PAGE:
"I, Too Sing America" is one of many poems written by Langston Hughes that focuses on African American culture. Written in the 20th century, America was moving toward the climax of the civil rights movement. "I, Too Sing America" responds to "I Hear America Singing" by Walt Whitman. Langston Hughes became famous during the Harlem Renaissance because of his many poems written about African American lifestyle. This particular poem looks into what many black people hoped their future would look like. This poem uses direct language coupled with a hopeful and patriotic tone to help the reader understand his passion for equality among blacks and whites.
Hughes originally wrote this poem in response to Walt Whitman's "I Hear America Singing." Whitman, a white author, focused on the patriotism and joyful spirits of current American people. For example, he says "The day what belongs to the day—at night the party of young fellows, robust, friendly, Singing with open mouths their strong melodious songs." He describes different American jobs while using a gleeful and patriotic tone. Whitman published this poem in 1855, at a time when immigrants segregated themselves away from other Americans and many black people were not totally free of slavery. Whitman does not mention African-Americans or any type of immigrants in his poem. Hughes, however, promotes wider equality. Hughes writes in response reminding the people that African-Americans are just as much apart of this American dream culture that Whitman describes.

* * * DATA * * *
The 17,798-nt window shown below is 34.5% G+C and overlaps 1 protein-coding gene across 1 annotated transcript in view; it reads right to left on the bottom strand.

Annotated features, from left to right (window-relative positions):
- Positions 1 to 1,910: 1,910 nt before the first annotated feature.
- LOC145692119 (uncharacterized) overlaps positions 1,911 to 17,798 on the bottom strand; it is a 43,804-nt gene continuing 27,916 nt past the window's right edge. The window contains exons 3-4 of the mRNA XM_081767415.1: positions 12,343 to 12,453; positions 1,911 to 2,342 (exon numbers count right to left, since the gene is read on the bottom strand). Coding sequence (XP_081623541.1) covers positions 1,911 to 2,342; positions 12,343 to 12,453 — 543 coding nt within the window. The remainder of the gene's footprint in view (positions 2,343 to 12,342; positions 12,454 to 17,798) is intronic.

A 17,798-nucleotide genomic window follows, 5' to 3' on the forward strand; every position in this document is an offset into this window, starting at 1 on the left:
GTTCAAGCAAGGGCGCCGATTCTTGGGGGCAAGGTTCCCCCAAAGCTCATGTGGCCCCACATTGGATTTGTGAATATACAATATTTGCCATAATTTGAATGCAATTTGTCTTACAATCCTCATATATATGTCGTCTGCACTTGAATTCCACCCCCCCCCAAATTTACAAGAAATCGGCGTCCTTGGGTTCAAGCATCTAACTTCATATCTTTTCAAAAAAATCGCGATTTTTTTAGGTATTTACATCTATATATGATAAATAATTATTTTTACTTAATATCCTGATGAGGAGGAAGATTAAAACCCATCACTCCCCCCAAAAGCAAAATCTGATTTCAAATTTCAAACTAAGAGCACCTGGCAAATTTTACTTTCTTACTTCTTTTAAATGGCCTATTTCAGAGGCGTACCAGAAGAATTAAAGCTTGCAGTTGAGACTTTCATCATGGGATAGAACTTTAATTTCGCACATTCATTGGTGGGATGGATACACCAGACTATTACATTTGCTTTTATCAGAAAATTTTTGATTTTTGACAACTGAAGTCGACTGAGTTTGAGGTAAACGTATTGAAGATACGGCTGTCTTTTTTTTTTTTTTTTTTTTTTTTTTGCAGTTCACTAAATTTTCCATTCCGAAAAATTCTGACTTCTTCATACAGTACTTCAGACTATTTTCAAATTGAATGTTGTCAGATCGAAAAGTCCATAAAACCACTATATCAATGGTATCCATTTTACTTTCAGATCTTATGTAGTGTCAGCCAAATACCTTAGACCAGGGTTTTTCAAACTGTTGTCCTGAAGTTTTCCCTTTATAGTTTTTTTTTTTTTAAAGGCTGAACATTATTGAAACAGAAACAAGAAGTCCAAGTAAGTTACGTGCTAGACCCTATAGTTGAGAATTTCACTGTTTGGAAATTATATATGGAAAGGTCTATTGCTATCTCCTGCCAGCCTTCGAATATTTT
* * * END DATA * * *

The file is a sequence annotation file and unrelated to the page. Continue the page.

Along with making this poem as a response to Whitman, Hughes uses direct words and language to emphasize his point. The first stanza is six lines and talks about the current discrimination between whites and blacks. Hughes uses assonance between similar words in the second and third lines. The assonance highlights words that point out what the speaker is experiencing in the white household. There is also parallel anapest meter between the last three lines of that stanza. This meter helps emphasize the positive words that prove that the "darker brother" grew stronger regardless of the way people treated him. The accented words all point out that the speaker of the poem was not fazed by the unfair discrimination. Along with this parallel meter, Hughes uses short and direct sentences in this poem. He does this because he has a direct point and he wants all the white Americans to understand that the African Americans are patriotic and want a place in the country. The direct language allows the reader to grasp Hughes' main idea of racial equality.
The second stanza is a look into the future of America, and Hughes' hopes. He uses hopeful phrases like "I'll be." He is certain that America will change. He has...